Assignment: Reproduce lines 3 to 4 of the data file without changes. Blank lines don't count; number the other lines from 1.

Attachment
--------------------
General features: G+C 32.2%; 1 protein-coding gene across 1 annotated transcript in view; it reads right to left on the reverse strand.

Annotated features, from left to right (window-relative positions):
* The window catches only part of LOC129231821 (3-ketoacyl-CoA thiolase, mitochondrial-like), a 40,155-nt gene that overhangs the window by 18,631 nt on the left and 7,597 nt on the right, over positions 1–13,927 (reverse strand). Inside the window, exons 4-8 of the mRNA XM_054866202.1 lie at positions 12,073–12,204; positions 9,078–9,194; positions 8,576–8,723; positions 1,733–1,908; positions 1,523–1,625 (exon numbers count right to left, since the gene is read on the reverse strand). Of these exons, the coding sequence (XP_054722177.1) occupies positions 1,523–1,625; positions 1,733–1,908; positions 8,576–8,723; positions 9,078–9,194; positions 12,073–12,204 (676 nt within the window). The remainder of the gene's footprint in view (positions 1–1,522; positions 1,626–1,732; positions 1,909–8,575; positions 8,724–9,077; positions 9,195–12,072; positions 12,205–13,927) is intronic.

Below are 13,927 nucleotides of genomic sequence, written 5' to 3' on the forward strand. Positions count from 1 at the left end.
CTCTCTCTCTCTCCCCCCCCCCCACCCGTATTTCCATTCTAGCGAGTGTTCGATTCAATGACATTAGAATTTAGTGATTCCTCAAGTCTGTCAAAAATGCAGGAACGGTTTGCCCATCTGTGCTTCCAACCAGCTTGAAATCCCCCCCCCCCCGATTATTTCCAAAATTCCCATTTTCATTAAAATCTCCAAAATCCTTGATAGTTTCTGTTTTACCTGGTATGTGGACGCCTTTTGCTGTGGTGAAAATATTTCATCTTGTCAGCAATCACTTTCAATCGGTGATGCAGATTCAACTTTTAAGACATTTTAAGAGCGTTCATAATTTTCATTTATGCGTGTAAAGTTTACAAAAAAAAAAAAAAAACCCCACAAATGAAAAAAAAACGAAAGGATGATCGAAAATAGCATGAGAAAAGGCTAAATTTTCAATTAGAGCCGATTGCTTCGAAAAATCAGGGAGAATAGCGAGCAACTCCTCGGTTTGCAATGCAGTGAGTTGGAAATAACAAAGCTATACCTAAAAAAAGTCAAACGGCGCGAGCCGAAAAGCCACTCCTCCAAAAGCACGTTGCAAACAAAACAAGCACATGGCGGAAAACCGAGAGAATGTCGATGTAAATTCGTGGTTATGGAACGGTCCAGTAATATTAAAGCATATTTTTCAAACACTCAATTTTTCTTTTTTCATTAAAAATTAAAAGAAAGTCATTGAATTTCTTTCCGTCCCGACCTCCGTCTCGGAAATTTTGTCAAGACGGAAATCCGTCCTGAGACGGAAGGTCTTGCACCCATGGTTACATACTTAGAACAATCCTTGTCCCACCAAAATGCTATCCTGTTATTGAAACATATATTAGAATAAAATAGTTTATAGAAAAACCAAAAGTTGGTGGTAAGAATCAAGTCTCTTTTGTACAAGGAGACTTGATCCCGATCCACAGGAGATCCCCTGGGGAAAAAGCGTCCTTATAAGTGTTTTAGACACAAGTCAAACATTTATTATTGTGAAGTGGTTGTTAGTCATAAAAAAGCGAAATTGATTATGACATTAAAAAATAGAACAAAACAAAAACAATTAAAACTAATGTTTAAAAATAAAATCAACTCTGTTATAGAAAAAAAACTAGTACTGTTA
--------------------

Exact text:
* The window catches only part of LOC129231821 (3-ketoacyl-CoA thiolase, mitochondrial-like), a 40,155-nt gene that overhangs the window by 18,631 nt on the left and 7,597 nt on the right, over positions 1–13,927 (reverse strand). Inside the window, exons 4-8 of the mRNA XM_054866202.1 lie at positions 12,073–12,204; positions 9,078–9,194; positions 8,576–8,723; positions 1,733–1,908; positions 1,523–1,625 (exon numbers count right to left, since the gene is read on the reverse strand). Of these exons, the coding sequence (XP_054722177.1) occupies positions 1,523–1,625; positions 1,733–1,908; positions 8,576–8,723; positions 9,078–9,194; positions 12,073–12,204 (676 nt within the window). The remainder of the gene's footprint in view (positions 1–1,522; positions 1,626–1,732; positions 1,909–8,575; positions 8,724–9,077; positions 9,195–12,072; positions 12,205–13,927) is intronic.

Below are 13,927 nucleotides of genomic sequence, written 5' to 3' on the forward strand. Positions count from 1 at the left end.